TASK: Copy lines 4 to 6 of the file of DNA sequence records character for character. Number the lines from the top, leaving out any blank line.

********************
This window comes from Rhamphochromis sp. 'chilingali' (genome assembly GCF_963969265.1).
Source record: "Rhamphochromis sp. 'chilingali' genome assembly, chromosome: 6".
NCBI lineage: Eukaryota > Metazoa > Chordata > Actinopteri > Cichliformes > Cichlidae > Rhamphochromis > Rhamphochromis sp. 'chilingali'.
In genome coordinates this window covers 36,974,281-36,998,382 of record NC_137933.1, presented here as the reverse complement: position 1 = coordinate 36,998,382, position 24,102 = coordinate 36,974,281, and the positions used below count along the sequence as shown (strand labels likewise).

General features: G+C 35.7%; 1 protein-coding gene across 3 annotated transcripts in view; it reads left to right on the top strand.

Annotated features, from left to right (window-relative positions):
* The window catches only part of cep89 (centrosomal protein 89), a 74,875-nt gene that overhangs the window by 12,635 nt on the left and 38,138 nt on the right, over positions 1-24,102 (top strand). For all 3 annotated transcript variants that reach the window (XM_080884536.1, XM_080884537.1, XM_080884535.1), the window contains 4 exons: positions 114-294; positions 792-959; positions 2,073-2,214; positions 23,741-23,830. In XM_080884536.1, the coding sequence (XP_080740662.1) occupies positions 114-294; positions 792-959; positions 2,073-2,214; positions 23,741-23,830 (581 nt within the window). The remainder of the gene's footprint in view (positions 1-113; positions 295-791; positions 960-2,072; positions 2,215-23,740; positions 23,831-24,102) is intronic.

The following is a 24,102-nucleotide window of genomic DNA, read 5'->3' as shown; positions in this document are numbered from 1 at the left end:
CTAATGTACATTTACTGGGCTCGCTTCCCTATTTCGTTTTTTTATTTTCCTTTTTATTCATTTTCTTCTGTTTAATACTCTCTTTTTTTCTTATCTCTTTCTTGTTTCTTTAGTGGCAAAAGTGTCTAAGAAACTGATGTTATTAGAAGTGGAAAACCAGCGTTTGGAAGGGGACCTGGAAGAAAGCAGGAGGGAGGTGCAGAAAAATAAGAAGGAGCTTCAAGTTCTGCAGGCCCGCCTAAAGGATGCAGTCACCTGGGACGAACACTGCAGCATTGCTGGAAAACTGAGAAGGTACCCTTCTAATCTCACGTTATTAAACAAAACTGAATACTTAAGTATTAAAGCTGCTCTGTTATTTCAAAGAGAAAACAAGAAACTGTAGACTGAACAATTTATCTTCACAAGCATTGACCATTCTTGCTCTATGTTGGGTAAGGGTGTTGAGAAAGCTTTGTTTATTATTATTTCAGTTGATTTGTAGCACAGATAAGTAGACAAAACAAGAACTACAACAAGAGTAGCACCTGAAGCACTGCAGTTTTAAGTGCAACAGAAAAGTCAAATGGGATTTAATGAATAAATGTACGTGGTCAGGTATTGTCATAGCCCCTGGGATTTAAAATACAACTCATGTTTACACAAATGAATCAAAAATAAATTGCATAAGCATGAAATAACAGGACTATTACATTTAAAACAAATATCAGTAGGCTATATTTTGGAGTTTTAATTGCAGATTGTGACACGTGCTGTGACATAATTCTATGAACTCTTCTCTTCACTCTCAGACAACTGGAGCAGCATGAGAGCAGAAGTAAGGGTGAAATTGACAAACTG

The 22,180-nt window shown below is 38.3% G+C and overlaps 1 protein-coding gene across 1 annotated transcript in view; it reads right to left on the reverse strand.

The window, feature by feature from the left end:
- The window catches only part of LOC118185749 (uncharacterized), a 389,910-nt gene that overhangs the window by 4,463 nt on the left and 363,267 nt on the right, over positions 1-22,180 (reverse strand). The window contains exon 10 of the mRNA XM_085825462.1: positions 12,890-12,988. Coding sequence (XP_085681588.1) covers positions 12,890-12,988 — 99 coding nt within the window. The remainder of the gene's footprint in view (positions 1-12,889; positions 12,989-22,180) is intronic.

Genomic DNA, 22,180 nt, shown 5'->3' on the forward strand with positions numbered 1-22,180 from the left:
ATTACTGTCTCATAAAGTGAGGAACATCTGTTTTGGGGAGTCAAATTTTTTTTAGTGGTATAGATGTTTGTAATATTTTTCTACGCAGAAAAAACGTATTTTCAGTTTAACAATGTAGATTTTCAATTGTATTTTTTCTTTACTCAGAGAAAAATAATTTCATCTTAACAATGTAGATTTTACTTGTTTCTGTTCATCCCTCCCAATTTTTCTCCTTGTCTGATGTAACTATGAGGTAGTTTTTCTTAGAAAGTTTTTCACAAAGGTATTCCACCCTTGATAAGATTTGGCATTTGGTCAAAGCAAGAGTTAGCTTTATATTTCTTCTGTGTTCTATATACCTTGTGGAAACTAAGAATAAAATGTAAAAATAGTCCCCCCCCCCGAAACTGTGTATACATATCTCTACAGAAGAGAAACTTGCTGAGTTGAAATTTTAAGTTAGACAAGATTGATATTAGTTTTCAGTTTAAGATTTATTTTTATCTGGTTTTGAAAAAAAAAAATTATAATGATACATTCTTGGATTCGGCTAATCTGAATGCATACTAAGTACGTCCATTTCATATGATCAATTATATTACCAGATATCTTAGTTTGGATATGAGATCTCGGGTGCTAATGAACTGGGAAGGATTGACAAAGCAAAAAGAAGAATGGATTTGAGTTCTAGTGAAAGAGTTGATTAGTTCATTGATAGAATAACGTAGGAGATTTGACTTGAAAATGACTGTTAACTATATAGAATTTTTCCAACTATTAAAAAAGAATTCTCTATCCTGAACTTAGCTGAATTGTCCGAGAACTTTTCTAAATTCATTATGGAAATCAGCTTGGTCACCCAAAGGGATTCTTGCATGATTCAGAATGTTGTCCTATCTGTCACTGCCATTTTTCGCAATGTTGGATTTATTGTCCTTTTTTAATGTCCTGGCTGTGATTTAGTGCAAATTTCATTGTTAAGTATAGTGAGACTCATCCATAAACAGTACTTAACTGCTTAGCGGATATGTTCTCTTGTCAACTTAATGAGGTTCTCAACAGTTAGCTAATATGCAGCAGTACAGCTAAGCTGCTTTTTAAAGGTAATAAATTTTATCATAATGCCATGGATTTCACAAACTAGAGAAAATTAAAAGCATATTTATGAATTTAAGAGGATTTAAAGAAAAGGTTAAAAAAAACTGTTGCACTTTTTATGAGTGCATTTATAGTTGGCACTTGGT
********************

In genome coordinates this window covers 36,974,281-36,998,382 of record NC_137933.1, presented here as the reverse complement: position 1 = coordinate 36,998,382, position 24,102 = coordinate 36,974,281, and the positions used below count along the sequence as shown (strand labels likewise).

General features: G+C 35.7%; 1 protein-coding gene across 3 annotated transcripts in view; it reads left to right on the top strand.

Annotated features, from left to right (window-relative positions):